[R6RS] R6RS Unicode SRFI controversial issues

Anton van Straaten anton
Sat Jun 18 03:12:58 EDT 2005

I'm in full agreement with all of Kent's points below.

In particular, support for newlines in strings, without a preceding 
backslash, is very useful for embedding code in other languages (SQL, 
Javascript, etc.)

I notice that Bigloo, Chez, Gambit, Guile, MIT, PLT, Scheme 48, SCM and 
SISC all support this now:

"Multi-line strings
are common
=> "Multi-line strings\nare common\npractice"

If a programmer finds either approach easier to read, they're free to 
choose that approach, i.e. it's a stylistic choice for the programmer. 
That's preferable to having the standard impose a single solution for 
all cases, since each is appropriate in different circumstances.

BTW, if Scheme supported something like a "here document", as in sh, 
bash or perl (http://www.faqs.org/docs/abs/HTML/here-docs.html), then 
ordinary strings could be more constrained.  I'm guessing we don't want 
to go that far at this point, though.

The rest of the proposal is fine with me.


dyb at cs.indiana.edu wrote:
>>...  Note that if we specify that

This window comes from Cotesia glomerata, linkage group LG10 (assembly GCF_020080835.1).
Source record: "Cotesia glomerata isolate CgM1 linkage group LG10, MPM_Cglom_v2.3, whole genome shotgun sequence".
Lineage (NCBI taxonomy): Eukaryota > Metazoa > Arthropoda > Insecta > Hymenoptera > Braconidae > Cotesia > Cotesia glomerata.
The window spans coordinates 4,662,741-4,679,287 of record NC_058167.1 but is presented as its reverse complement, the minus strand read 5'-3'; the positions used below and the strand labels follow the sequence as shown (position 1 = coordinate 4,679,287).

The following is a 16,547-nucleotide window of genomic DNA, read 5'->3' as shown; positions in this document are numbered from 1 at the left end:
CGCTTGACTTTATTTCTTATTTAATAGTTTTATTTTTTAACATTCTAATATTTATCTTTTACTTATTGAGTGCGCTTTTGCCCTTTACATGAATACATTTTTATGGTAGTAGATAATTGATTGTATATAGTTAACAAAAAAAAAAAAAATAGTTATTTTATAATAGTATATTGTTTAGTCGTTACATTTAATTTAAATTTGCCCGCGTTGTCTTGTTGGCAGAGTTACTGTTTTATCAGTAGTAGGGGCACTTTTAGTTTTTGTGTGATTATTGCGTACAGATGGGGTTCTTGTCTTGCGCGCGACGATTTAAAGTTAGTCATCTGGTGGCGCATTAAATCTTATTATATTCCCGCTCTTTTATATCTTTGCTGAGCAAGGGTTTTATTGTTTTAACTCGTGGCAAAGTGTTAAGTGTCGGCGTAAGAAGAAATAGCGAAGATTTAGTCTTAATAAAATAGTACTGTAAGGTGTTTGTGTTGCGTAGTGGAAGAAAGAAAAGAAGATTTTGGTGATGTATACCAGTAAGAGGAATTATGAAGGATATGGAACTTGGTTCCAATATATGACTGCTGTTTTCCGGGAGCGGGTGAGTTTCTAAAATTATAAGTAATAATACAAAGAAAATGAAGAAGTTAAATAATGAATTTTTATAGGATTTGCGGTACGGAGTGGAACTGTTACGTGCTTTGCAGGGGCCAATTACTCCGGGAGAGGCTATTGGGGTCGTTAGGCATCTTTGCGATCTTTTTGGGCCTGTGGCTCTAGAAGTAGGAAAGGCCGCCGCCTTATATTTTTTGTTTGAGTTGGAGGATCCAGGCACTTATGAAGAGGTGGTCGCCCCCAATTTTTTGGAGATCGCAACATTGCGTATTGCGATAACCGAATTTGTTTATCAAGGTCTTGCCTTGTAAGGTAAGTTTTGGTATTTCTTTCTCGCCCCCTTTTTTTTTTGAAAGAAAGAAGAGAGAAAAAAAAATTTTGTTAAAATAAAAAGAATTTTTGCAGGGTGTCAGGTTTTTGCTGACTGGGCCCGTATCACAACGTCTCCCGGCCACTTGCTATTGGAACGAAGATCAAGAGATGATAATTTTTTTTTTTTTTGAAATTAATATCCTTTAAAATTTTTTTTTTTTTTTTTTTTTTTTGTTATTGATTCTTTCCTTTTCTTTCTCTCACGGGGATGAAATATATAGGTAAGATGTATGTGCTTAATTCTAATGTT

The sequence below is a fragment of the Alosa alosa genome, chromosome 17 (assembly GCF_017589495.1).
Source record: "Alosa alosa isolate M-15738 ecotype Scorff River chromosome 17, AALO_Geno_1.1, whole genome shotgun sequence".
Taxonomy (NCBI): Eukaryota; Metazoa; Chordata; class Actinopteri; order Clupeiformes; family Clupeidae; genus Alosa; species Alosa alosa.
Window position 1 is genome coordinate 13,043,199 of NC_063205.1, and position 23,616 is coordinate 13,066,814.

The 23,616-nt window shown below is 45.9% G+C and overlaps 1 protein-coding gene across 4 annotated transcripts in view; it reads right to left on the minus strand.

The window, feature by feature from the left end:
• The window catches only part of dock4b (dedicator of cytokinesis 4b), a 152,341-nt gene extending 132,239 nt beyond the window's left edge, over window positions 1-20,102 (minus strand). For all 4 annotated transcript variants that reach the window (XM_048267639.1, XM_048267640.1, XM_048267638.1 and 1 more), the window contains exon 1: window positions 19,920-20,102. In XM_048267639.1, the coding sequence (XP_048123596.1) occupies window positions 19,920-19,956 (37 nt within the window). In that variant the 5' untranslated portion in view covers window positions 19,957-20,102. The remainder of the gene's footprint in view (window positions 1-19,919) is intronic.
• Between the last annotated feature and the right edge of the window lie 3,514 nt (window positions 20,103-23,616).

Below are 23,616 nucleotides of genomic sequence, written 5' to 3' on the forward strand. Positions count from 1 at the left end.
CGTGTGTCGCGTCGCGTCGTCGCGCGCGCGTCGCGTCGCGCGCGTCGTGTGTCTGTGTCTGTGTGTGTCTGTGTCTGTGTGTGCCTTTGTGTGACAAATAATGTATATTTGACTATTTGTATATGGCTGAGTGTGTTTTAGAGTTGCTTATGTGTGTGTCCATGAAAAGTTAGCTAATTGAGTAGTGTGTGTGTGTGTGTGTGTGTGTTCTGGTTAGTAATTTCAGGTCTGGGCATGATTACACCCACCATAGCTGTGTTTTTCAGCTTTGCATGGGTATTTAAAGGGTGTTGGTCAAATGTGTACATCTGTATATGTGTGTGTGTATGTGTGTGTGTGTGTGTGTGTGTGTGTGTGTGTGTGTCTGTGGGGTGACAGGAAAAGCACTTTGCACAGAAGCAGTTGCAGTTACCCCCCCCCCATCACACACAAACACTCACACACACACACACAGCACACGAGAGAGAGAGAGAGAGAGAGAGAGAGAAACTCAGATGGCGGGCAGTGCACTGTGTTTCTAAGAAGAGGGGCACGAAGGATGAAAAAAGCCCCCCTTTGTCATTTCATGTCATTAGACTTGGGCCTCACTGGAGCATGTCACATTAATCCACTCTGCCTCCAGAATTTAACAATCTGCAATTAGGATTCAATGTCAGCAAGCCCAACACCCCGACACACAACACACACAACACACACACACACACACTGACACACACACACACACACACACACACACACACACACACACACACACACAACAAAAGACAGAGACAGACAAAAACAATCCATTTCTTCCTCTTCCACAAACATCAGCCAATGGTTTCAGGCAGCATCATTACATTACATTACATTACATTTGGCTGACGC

>>whitespace is ignored after \<newline>, we probably have to adopt the  
>>\<space> escape (which would expand to a single space character) so  
>>that the continuation line can start with a space, ...
> I agree that we should allow the \<space> escape, especially for cases
> like this:
>     (display "That is, I prefer:\n\
>              \   spaces at the beginning of the line when\n\
>              \   that's where they are supposed to end up\n")
> to
>     (display "That is, I prefer:\n   \
>               spaces at the beginning of the line when\n   \
>               that's where they are supposed to end up.\n")
>>>  I'd prefer that we not disallow newlines in
>>>strings, but don't feel strongly about it.
>>I'm OK with that.  However, newlines are not allowed in C strings,  
>>and the obligation to break strings on multiple lines with \<newline>  
>>makes multiline strings somewhat easier to parse for humans (i.e. you  
>>have a visual clue at the end of the lines that this text is in a  
>>multiline string).
> C doesn't support some of the other things you've proposed, either.
> In any case, ...
> (display "\
> If I've got some text to print out,\
> I'd prefer not to have slashes at the end\
> of each line.  They get in the way visually\
> and are a nuisance if I need to reformat\
> the text.\
> ")
>>Octal is dead.  ...
> I'm fine leaving the \o syntax out.
>>>I would like for all characters to be followd by a delimiter, so that,
>>>for example, #\s3 is an error.  Requiring all characters to be  
>>>also helps leave open future extensions.
>>Fine by me.  Do you also mean that #\(foo and #\ foo are errors?   
>>That too is fine by me.
> Yes.  It seems less confusing to require all characters to be delimited.
> Kent
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